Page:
TL;DR – We need to build T5.
I love Changi Airport. And I’m proud that year after year, it is voted as the best airport in the world.
That’s why I’m extremely excited that we are building Terminal 5.
But there are some people who question why we need to spend so much for such an infrastructural project. There was even one rubbish article that went as far as to claim that Changi Terminal 5 is a fake project to pay for losses by GIC and Temasek Holdings.
Claim: Terminal 5 is said to handle 50 million passengers a year.
WRONG! Upon completion, Terminal 5 can eventually handle 70 million passengers a year.
Claim: Project Jewel can handle 24 million passengers.
WRONG! Project Jewel will will expand the capacity of Terminal 1 from 21 million passengers to 24 million.
Claim: Current capacity of the four terminals is 89 million passengers a year.
WRONG! The current capacity of the four terminals is 82 million passengers a year.
But why does Terminal 5 cost so much?
The article did ask one reasonable question. It asked why does Terminal 5 cost so much more than Terminal 4.
Terminal 4 cost S$985 million and has a capacity of 16 million. Why does Terminal 5, which only handles less than 5 times the the capacity of Terminal, cost more than 12 times?
The reason is because Terminal 5 includes a new runway while Terminal 4 uses the two existing runways. And it’s expensive to build runways. Just ask Hong Kong. Hong Kong is also trying to build a third runway. Guess how much it is going to cost Hong Kong to build the third runway? About S$23 billion. Yup, Hong Kong’s one runway is going to cost nearly double our Terminal 5, which also includes a new runway.
Let’s look at the costs of some other airports.
Beijing is building a new airport that can handle about 100 million passengers a year. That’s going to cost them about SGD17 billion. Given Terminal 5’s capacity compared the Beijing’s new airport, the cost of building Terminal 5 is comparable to that of Beijing’s new airport.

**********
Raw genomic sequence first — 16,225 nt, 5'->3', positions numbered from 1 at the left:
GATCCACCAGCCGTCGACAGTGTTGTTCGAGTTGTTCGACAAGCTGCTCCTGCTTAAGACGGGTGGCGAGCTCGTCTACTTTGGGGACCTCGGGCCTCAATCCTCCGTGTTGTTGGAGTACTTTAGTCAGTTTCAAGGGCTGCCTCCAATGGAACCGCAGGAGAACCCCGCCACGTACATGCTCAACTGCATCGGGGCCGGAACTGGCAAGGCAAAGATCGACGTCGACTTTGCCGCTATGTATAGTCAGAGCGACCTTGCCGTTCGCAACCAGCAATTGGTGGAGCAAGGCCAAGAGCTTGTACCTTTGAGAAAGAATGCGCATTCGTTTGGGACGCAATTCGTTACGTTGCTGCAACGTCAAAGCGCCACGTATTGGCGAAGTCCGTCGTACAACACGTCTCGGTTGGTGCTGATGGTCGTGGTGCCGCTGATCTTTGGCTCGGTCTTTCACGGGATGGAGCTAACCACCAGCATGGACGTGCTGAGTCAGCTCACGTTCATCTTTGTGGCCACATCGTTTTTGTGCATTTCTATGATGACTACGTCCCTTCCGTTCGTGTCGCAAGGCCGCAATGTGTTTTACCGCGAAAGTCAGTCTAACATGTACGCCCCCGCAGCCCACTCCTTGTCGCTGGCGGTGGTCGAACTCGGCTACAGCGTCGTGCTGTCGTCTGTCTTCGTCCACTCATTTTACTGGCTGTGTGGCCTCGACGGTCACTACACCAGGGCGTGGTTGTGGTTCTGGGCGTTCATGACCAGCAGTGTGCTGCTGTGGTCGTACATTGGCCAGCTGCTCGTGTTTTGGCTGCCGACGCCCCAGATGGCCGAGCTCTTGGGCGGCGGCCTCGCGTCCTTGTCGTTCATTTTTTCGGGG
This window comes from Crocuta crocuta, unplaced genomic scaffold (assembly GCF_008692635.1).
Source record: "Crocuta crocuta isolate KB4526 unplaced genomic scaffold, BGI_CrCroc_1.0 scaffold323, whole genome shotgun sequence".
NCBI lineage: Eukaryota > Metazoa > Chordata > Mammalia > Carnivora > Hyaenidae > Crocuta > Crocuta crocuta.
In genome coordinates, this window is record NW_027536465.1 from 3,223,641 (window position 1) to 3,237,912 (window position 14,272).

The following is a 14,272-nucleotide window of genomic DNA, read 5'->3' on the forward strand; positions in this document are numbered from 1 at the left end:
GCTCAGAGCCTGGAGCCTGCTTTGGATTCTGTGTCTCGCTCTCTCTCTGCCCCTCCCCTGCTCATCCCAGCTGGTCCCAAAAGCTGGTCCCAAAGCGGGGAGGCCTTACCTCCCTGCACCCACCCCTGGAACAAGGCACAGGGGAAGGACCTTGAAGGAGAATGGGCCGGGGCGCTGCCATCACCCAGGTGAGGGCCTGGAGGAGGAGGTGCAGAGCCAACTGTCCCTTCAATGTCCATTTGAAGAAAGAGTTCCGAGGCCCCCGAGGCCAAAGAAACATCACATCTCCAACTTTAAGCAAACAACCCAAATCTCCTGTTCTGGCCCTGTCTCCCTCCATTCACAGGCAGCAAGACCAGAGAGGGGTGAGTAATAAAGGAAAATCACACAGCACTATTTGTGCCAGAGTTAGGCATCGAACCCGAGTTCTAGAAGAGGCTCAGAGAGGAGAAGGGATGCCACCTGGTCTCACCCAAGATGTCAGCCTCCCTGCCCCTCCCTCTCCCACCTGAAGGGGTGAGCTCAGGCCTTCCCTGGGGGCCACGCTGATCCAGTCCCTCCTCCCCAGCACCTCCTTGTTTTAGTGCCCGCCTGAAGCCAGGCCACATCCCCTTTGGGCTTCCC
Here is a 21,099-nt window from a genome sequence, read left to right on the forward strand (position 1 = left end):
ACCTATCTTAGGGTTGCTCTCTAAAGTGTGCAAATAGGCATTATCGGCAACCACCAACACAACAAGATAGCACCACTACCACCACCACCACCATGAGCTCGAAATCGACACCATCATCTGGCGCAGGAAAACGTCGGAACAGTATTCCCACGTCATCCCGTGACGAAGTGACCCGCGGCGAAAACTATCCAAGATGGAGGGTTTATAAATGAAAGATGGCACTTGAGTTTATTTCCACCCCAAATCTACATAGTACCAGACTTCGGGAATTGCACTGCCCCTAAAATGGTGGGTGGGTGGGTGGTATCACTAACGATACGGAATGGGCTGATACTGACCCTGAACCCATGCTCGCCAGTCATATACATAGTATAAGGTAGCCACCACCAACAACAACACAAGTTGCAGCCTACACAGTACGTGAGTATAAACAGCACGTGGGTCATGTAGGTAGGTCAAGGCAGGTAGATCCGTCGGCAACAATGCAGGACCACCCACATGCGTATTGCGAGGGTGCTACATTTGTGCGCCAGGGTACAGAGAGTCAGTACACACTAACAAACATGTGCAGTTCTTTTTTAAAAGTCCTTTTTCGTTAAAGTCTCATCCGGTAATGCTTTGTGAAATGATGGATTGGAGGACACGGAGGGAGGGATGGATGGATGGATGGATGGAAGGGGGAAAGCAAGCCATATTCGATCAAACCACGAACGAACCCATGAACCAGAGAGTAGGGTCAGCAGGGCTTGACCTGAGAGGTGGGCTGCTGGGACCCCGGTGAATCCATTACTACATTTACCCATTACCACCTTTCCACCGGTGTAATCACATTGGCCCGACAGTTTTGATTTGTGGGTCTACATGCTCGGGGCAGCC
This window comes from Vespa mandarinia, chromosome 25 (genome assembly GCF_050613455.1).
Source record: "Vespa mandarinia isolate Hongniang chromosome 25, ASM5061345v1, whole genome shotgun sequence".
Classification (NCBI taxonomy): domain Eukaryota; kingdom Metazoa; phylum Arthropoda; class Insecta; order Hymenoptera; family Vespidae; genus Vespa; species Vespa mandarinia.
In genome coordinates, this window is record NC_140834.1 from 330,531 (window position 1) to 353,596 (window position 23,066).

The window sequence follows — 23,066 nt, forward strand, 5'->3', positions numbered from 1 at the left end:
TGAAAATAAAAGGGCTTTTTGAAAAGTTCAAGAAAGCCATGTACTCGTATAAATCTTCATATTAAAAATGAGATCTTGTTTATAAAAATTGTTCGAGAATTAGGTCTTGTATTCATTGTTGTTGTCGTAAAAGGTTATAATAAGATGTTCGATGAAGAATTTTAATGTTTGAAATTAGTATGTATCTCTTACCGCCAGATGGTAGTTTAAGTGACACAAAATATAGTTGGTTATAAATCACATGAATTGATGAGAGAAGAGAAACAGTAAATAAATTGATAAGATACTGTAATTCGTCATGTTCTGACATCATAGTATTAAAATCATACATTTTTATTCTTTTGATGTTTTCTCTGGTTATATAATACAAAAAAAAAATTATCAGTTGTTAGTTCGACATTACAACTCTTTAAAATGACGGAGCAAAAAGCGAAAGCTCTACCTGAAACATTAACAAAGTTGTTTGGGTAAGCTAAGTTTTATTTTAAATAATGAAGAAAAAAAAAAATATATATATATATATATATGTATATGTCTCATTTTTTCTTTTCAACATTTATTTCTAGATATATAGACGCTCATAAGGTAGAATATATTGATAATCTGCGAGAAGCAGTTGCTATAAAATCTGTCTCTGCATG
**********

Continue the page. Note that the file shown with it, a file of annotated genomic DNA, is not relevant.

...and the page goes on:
Then there’s the expansion work at London Heathrow Airport, which includes building a new runway. That’s expected to cost about S$26 billion. And the expansion works at London Heathrow will only increase its capacity by about 45 million passengers a year.
But why do we even need Terminal 5?
The aviation industry directly contributes to 3 per cent of the economy and employs 77,000 people. And the aviation industry is set to grow. The number of people flying to, from, and within the region is set to grow. As such, Centre for Aviation chief analyst Brendan Sobie called it a “slam-dunk” investment owing to Asia’s economic and travel growth.
Beyond that, air travel is vital to areas like tourism, hospitality and retail. The finance and business sectors also depend on Singapore’s air connectivity. Finance Minister Heng Swee Keat said:
“That our airport is so well connected … allows Singaporeans to travel all over the world; it allows business leaders (and) professionals to come to Singapore, (also) using Singapore as a base to go out into the region. Therefore that connectivity brings new business opportunities.”
Having Terminal 5 also means that the other four terminals need not always operate at full capacity. This will give us some opportunity to do whatever upgrades or renovations that may be necessary at the other terminals, given the spare capacity.
So. With all these reasons, you tell me. How can we not build Terminal 5?
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Friend. SIA makes up almost 50 pct of all traffic going thru CA. Where is the extra traffic going to come when you have other carriers opting to use other hubs in the region because they are cheaper and probably serve the same purpose? I.e. HKIA, Suvarnabhumi, KLIA etc. There is also no geographical need for regional point to point traffic to use CA, unless the traffic originates from SG, but sorry population too small to even make a dent. Further, with CAG imposing additional tariffs for transit / arrivals / departs, it will make SIA less competitive. Unless SG experiences another permanent boom in economic activity, not sure how this additional capacity will be met with increased demand. Or maybe the taxpayer will just have to foot the bill in the end.